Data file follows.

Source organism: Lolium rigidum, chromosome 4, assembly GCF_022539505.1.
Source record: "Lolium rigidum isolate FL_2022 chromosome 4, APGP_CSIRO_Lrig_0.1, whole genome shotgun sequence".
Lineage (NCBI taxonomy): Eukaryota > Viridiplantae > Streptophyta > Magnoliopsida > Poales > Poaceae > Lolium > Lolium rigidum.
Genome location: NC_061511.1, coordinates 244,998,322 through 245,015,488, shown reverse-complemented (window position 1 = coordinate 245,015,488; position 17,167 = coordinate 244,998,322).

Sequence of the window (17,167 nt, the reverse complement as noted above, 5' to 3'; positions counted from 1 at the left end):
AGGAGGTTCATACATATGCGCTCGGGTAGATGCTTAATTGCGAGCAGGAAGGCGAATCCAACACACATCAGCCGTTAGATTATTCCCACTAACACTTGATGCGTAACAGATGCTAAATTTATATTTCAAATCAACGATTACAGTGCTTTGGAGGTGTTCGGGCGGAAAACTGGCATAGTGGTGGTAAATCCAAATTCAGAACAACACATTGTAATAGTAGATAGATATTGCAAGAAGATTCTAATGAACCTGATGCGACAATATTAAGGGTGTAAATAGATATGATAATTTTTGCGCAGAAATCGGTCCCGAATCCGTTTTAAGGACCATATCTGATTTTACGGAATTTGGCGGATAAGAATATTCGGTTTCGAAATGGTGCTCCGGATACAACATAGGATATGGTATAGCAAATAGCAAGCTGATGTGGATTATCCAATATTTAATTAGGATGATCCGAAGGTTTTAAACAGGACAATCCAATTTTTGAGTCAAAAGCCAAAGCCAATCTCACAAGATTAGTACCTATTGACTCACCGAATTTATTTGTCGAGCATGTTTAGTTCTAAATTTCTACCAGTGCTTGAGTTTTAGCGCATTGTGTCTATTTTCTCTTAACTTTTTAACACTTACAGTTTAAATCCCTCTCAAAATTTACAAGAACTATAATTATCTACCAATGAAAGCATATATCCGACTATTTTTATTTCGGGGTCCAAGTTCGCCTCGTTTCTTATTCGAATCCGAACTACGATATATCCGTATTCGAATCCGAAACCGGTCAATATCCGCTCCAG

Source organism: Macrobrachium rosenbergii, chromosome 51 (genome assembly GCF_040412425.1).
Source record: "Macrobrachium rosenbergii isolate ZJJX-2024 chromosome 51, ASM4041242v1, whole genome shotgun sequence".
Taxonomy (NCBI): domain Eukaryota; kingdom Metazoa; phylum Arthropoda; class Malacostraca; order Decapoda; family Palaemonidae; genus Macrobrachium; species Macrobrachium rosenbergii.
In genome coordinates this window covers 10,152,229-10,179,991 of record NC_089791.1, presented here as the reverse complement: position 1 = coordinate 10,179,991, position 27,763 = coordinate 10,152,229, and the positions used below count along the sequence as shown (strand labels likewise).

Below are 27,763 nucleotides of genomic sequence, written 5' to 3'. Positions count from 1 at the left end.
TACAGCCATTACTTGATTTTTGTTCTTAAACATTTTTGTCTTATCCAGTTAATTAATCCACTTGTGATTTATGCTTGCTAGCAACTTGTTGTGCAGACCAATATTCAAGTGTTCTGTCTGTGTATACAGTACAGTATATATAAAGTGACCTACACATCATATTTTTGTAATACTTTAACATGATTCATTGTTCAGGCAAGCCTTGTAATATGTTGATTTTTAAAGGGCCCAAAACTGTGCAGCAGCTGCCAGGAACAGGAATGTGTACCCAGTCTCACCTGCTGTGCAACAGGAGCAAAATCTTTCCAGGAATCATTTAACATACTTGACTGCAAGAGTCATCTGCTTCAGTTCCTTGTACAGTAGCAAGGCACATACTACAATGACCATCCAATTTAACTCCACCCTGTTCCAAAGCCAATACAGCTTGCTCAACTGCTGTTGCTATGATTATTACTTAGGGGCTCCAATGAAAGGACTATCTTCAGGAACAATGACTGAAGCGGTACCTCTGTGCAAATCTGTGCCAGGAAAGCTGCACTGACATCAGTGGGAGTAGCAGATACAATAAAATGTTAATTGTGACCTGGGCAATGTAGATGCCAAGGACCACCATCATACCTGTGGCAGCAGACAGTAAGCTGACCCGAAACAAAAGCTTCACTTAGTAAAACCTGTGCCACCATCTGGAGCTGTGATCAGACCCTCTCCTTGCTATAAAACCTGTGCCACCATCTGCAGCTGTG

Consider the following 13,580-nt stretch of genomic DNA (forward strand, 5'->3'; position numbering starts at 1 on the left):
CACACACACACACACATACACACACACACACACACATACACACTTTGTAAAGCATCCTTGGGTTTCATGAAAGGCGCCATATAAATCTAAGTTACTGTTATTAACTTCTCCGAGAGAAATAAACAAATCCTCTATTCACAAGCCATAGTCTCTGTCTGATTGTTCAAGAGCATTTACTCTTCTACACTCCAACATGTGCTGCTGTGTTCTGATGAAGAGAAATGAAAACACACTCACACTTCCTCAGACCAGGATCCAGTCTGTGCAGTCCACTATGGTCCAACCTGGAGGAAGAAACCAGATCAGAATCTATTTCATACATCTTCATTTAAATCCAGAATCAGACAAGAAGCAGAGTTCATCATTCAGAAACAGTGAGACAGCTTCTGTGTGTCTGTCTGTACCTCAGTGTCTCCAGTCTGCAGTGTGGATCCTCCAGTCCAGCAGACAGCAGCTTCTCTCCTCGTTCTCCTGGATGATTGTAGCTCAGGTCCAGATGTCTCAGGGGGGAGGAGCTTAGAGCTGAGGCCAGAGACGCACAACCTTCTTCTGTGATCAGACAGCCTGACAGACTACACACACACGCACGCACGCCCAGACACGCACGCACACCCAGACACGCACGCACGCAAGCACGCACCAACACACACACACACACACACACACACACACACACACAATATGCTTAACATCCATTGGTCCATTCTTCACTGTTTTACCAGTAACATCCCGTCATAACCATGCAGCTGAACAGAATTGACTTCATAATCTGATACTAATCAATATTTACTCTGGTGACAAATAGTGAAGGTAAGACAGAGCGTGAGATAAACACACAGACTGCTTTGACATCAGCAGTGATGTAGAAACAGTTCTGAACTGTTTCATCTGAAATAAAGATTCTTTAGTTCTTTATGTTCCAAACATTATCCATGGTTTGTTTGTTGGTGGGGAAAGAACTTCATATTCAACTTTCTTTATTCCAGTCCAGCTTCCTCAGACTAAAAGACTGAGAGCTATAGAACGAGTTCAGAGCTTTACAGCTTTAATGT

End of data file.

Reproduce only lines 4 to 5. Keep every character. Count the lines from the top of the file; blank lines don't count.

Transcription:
Genome location: NC_061511.1, coordinates 244,998,322 through 245,015,488, shown reverse-complemented (window position 1 = coordinate 245,015,488; position 17,167 = coordinate 244,998,322).

Sequence of the window (17,167 nt, the reverse complement as noted above, 5' to 3'; positions counted from 1 at the left end):